I recently decided to read this "classic" story. Considering they had based a movie upon it, Bladerunner with Harrison Ford, I was expecting more. The story was enjoyable but at the end I was left wondering, "Is that it?"

It is a quick read, and if you have some time to kill it would not be a waste of it, but it is not quite the book I was expecting.
( )
  SeanHarp | May 18, 2014 |
Showing 1-5 of 250 (next | show all)
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» Add other authors (62 possible)

Author nameRoleType of authorWork?Status
Dick, Philip K.primary authorall editionsconfirmed
Brick, ScottNarratorsecondary authorsome editionsconfirmed
Dougoud, JacquelineTranslatorsecondary authorsome editionsconfirmed
Duranti, RiccardoTranslatorsecondary authorsome editionsconfirmed
Goodfellow, PeterCover artistsecondary authorsome editionsconfirmed
Michniewicz, SueCover designersecondary authorsome editionsconfirmed
Moore, ChrisCover artistsecondary authorsome editionsconfirmed
Struzen, DrewCover artistsecondary authorsome editionsconfirmed
Wölfl, NorbertTranslatorsecondary authorsome editionsconfirmed
Zelazny, RogerIntroductionsecondary authorsome editionsconfirmed
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Epigraph
And still I dream he treads the lawn,
walking ghostly in the dew,
pierced by my glad singing through.
~ Yeats
Dedication
To Tim and Serena Powers, my dearest friends
To Maren Augusta Bergrud
August 10, 1923 - June 14, 1967
First words
A merry little surge of electricity piped by automatic alarm from the mood organ beside his bed awakened Rick Deckard.
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(Click to show. Warning: May contain spoilers.)
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Amazon.com Product Description (ISBN 0345404475, Paperback)

"The most consistently brilliant science fiction writer in the world."
--John Brunner

THE INSPIRATION FOR BLADERUNNER. . .

Do Androids Dream of Electric Sheep? was published in 1968. Grim and foreboding, even today it is a masterpiece ahead of its time.

By 2021, the World War had killed millions, driving entire species into extinction and sending mankind off-planet. Those who remained coveted any living creature, and for people who couldn't afford one, companies built incredibly realistic simulacrae: horses, birds, cats, sheep. . . They even built humans.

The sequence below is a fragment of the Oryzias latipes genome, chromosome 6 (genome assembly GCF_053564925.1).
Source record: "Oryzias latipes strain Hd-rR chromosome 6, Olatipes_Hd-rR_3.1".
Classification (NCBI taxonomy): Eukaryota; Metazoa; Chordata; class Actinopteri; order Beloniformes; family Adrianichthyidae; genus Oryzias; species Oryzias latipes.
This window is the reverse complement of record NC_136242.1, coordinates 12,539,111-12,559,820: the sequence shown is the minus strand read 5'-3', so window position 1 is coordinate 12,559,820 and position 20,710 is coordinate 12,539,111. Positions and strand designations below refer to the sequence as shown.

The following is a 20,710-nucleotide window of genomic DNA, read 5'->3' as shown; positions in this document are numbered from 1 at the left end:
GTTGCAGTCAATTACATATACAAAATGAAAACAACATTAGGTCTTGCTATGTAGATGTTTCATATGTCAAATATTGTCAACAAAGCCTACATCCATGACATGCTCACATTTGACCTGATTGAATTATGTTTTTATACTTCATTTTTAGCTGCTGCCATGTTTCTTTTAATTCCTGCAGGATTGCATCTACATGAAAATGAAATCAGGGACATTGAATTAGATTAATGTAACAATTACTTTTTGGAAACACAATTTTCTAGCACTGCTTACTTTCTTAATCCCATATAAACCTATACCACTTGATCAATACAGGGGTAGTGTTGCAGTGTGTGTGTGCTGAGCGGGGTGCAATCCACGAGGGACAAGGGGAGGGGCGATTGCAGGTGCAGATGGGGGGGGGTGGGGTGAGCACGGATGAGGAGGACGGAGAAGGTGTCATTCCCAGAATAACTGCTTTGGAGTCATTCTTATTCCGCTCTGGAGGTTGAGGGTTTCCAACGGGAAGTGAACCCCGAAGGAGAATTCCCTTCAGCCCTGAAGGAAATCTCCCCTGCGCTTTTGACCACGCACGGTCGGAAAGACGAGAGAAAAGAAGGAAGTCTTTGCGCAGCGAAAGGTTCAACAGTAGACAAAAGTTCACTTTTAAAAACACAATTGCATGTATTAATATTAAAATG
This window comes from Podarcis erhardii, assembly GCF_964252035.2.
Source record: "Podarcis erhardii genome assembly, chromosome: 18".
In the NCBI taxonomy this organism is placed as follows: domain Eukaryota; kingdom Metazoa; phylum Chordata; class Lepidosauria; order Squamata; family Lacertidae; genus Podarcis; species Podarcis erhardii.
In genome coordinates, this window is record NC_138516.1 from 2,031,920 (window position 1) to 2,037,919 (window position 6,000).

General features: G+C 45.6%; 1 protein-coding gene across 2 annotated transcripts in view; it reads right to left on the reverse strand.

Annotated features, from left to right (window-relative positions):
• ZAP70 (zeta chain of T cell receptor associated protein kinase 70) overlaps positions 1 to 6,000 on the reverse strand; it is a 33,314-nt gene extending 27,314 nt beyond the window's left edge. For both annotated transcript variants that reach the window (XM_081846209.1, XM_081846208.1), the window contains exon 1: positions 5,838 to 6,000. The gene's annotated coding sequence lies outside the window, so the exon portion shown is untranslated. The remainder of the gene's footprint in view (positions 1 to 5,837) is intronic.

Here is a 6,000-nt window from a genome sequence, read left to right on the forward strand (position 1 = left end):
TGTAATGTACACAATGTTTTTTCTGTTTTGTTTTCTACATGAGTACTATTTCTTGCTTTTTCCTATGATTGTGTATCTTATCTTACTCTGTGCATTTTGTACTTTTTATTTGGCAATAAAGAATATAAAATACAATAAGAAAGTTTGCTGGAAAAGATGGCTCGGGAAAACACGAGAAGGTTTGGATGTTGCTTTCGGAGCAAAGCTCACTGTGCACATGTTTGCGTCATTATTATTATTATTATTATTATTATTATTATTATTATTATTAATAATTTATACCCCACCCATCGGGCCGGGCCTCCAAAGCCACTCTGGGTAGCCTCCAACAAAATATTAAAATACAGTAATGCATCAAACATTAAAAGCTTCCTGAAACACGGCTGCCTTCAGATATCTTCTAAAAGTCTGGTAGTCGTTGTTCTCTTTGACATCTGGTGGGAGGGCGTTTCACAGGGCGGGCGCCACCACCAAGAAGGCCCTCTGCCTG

Emigrées to Mars received androids so sophisticated it was impossible to tell them from true men or women. Fearful of the havoc these artificial humans could wreak, the government banned them from Earth. But when androids didn't want to be identified, they just blended in.

Rick Deckard was an officially sanctioned bounty hunter whose job was to find rogue androids, and to retire them. But cornered, androids tended to fight back, with deadly results.

"[Dick] sees all the sparkling and terrifying possibilities. . . that other authors shy away from."
--Paul Williams, Rolling Stone

(retrieved from Amazon Mon, 30 Sep 2013 14:04:48 -0400)

(see all 6 descriptions)

THE INSPIRATION FOR BLADERUNNER. . . Do Androids Dream of Electric Sheep? was published in 1968. Grim and foreboding, even today it is a masterpiece ahead of its time. By 2021, the World War had killed millions, driving entire species into extinction and sending mankind off-planet. Those who remained coveted any living creature, and for people who couldn't afford one, companies built incredibly realistic simulacrae: horses, birds, cats, sheep. . . They even built humans. Emigrees to Mars received androids so sophisticated it was impossible to tell them from true men or women. Fearful of the havoc these artificial humans could wreak, the government banned them from Earth. But when androids didn't want to be identified, they just blended in. Rick Deckard was an officially sanctioned bounty hunter whose job was to find rogue androids, and to retire them. But cornered, androids tended to fight back, with deadly results.… (more)

(summary from another edition)

» see all 14 descriptions